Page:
Charity tax schemes ‘cost UK £100m’

HMRC chiefs also
indicated that some of the set-ups, though not all, were likely to be
investigated on suspicion of fraud. The source said that HMRC was seeing
‘hundreds and hundreds and hundreds’ of the schemes and that HMRC believes they
have seen ‘fraudulent activity’ in connection with the schemes.

The tax authorities regard the deliberate abuse of the Gift Aid scheme as
beyond the pale, and an inappropriate abuse of rules designed to help charities.

HMRC sources indicated that boutique firms, as well as a number of major
firms had sold the schemes. ‘The Big Four have stood up and said we do not do
this,’ the source said.

There is no suggestion that all of the schemes are fraudulent or abusive.
Weekend papers reported that some celebrities had admitted receiving the tax
reliefs but there is no suggestion that any of them are facing a fraud

The celebrities are thought to be merely the tip of the iceberg in terms of
the number of people exploiting the Gift Aid scheme.

The arrangements that concern HMRC work through the flotation of a company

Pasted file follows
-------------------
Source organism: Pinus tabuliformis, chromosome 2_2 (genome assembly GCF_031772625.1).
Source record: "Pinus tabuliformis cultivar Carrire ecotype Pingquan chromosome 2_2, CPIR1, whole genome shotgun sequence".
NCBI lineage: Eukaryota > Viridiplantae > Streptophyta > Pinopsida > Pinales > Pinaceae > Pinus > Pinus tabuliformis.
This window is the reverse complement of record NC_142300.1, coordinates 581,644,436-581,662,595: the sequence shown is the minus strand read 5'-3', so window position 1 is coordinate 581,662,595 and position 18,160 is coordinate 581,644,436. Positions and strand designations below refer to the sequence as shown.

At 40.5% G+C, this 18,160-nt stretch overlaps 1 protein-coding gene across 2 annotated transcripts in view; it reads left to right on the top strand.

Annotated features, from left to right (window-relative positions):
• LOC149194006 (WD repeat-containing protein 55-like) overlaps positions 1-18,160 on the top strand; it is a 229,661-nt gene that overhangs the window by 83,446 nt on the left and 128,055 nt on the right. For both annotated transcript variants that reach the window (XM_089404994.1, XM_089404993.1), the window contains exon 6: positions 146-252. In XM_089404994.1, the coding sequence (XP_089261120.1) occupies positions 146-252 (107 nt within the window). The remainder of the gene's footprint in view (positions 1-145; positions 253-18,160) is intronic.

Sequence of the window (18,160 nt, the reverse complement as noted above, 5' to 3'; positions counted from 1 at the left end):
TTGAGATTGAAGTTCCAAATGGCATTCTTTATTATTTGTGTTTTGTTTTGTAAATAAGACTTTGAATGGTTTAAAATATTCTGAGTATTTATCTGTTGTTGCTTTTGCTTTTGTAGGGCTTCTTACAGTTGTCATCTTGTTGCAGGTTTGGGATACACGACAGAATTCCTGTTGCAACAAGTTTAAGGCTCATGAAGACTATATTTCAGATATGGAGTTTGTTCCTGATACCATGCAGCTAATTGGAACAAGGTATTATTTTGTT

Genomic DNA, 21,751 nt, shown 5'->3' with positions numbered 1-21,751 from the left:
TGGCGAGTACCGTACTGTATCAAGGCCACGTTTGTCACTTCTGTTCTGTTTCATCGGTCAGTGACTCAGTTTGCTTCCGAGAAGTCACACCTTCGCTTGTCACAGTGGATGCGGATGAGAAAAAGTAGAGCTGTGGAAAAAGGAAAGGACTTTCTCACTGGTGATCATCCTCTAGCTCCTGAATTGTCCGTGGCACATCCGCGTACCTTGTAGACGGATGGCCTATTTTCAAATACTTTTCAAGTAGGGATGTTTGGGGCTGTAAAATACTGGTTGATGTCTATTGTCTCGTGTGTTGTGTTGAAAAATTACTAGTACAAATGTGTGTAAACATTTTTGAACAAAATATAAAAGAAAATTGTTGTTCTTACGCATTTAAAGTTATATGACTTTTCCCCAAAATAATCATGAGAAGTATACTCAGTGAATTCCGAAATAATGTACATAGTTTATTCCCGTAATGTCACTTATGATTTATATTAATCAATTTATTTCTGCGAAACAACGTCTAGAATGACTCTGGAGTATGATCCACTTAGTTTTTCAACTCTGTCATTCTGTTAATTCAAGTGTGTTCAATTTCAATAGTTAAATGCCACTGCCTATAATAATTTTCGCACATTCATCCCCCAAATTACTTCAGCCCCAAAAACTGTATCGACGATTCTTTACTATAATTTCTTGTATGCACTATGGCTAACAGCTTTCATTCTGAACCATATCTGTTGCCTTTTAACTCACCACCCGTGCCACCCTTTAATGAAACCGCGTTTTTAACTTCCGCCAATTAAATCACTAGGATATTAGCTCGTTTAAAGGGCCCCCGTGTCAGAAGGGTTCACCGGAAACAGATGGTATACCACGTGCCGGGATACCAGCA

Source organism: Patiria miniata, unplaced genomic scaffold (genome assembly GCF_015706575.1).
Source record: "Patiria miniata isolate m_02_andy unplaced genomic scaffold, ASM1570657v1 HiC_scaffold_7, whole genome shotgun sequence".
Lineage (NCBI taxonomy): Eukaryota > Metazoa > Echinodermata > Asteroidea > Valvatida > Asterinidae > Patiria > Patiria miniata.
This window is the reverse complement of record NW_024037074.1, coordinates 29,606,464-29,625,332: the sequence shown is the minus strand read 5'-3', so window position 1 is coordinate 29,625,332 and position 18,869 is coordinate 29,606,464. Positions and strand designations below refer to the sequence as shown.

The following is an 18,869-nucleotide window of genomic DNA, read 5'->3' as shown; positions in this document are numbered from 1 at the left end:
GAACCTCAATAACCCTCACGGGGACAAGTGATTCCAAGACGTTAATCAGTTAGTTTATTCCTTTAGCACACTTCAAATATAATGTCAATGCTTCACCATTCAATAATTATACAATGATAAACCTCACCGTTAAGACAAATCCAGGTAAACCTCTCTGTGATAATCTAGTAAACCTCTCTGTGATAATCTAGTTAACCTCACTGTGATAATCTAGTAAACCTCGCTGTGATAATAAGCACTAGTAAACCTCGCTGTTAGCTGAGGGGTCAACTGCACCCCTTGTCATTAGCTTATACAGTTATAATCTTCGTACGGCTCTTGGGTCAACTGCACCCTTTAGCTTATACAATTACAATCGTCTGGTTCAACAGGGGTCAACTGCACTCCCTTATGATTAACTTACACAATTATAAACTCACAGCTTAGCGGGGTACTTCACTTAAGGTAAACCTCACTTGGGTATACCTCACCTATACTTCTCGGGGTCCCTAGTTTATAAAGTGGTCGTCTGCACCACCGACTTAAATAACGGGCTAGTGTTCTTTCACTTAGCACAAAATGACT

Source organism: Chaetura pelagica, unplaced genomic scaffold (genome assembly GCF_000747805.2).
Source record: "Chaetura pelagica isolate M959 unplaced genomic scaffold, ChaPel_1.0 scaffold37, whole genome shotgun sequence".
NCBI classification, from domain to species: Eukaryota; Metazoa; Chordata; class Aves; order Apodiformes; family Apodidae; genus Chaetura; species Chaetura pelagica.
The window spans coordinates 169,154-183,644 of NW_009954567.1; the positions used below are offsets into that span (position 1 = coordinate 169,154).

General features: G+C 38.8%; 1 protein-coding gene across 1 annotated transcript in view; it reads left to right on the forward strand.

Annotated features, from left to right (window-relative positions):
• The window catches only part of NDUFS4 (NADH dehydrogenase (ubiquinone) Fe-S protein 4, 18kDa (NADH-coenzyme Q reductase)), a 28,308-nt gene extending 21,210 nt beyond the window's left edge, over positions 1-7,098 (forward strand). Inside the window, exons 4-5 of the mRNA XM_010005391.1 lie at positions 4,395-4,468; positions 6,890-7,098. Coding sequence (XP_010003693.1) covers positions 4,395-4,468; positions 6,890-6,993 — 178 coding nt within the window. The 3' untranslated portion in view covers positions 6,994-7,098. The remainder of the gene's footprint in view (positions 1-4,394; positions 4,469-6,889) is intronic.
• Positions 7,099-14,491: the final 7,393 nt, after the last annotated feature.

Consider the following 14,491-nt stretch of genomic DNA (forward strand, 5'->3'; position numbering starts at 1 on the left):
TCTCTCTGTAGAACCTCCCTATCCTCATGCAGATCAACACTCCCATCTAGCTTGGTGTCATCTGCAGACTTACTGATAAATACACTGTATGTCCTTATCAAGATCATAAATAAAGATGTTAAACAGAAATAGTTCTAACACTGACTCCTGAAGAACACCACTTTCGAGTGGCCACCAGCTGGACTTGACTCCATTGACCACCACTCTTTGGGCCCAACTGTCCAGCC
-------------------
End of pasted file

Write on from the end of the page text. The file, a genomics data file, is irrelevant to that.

into which the rich and famous invest. The companies rise hugely in value at
flotation, and investors then gift the shares to charity, qualifying for huge
Gift Aid tax reliefs. ‘The most ambitious schemes have seen 10p shares go up in
value 1,000 times,’ the HMRC source said. The companies then often lose their

Legal advisers have been urging charities that they are legally obliged to
accept the gifts.

Charities such as Outward Bound and The Prince’s Trust have been the
beneficiaries of shares that often lose their value quickly.

Some charities have disclosed a string of stakes in AIM-listed companies
thought to be related to the arrangements. They are forced to hold on to the
shares for a lock-in period, meaning significant write-downs of share

Poly Information, a company invested in by those using the schemes saw its
value rise four-fold on flotation.

Listed accountancy firm Vantis was visited earlier this year by investigators
from HMRC probing the schemes. A spokesman for the firm confirmed it had spoken
to HMRC.

Sources said the firm did not work for the celebrities mentioned in reports,
nor did HMRC’s enquiries relate to cash shells.

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